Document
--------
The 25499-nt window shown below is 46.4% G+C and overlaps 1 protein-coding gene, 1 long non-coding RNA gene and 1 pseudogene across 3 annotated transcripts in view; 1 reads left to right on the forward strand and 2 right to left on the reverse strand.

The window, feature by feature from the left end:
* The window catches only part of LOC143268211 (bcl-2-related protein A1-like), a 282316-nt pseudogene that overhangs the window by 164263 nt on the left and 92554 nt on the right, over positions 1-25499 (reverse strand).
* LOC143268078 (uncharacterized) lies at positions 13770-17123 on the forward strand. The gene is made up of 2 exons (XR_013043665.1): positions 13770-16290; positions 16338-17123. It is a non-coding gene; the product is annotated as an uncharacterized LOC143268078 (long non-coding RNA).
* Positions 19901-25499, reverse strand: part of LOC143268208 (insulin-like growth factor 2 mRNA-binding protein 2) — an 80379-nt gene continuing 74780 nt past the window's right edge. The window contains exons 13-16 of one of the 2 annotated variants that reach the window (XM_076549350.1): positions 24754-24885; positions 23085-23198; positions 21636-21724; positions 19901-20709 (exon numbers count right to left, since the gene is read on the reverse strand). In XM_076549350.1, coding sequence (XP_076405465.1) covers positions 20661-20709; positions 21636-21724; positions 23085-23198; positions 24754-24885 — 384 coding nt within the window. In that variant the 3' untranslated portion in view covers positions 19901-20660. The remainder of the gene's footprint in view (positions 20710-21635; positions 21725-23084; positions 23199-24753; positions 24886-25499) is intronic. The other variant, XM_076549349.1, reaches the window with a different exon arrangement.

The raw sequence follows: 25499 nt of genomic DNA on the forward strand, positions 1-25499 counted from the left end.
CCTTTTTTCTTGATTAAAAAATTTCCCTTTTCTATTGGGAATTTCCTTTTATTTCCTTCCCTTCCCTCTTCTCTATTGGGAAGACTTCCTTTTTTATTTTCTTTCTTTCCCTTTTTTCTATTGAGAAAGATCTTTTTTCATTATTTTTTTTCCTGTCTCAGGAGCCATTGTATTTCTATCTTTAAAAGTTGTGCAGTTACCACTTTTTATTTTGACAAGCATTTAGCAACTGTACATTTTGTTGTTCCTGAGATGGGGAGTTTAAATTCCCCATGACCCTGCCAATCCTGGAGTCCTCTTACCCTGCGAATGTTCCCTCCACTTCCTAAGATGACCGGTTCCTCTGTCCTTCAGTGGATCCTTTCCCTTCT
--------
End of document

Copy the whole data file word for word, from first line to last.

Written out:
The 25499-nt window shown below is 46.4% G+C and overlaps 1 protein-coding gene, 1 long non-coding RNA gene and 1 pseudogene across 3 annotated transcripts in view; 1 reads left to right on the forward strand and 2 right to left on the reverse strand.

The window, feature by feature from the left end:
* The window catches only part of LOC143268211 (bcl-2-related protein A1-like), a 282316-nt pseudogene that overhangs the window by 164263 nt on the left and 92554 nt on the right, over positions 1-25499 (reverse strand).
* LOC143268078 (uncharacterized) lies at positions 13770-17123 on the forward strand. The gene is made up of 2 exons (XR_013043665.1): positions 13770-16290; positions 16338-17123. It is a non-coding gene; the product is annotated as an uncharacterized LOC143268078 (long non-coding RNA).
* Positions 19901-25499, reverse strand: part of LOC143268208 (insulin-like growth factor 2 mRNA-binding protein 2) — an 80379-nt gene continuing 74780 nt past the window's right edge. The window contains exons 13-16 of one of the 2 annotated variants that reach the window (XM_076549350.1): positions 24754-24885; positions 23085-23198; positions 21636-21724; positions 19901-20709 (exon numbers count right to left, since the gene is read on the reverse strand). In XM_076549350.1, coding sequence (XP_076405465.1) covers positions 20661-20709; positions 21636-21724; positions 23085-23198; positions 24754-24885 — 384 coding nt within the window. In that variant the 3' untranslated portion in view covers positions 19901-20660. The remainder of the gene's footprint in view (positions 20710-21635; positions 21725-23084; positions 23199-24753; positions 24886-25499) is intronic. The other variant, XM_076549349.1, reaches the window with a different exon arrangement.

The raw sequence follows: 25499 nt of genomic DNA on the forward strand, positions 1-25499 counted from the left end.
CCTTTTTTCTTGATTAAAAAATTTCCCTTTTCTATTGGGAATTTCCTTTTATTTCCTTCCCTTCCCTCTTCTCTATTGGGAAGACTTCCTTTTTTATTTTCTTTCTTTCCCTTTTTTCTATTGAGAAAGATCTTTTTTCATTATTTTTTTTCCTGTCTCAGGAGCCATTGTATTTCTATCTTTAAAAGTTGTGCAGTTACCACTTTTTATTTTGACAAGCATTTAGCAACTGTACATTTTGTTGTTCCTGAGATGGGGAGTTTAAATTCCCCATGACCCTGCCAATCCTGGAGTCCTCTTACCCTGCGAATGTTCCCTCCACTTCCTAAGATGACCGGTTCCTCTGTCCTTCAGTGGATCCTTTCCCTTCT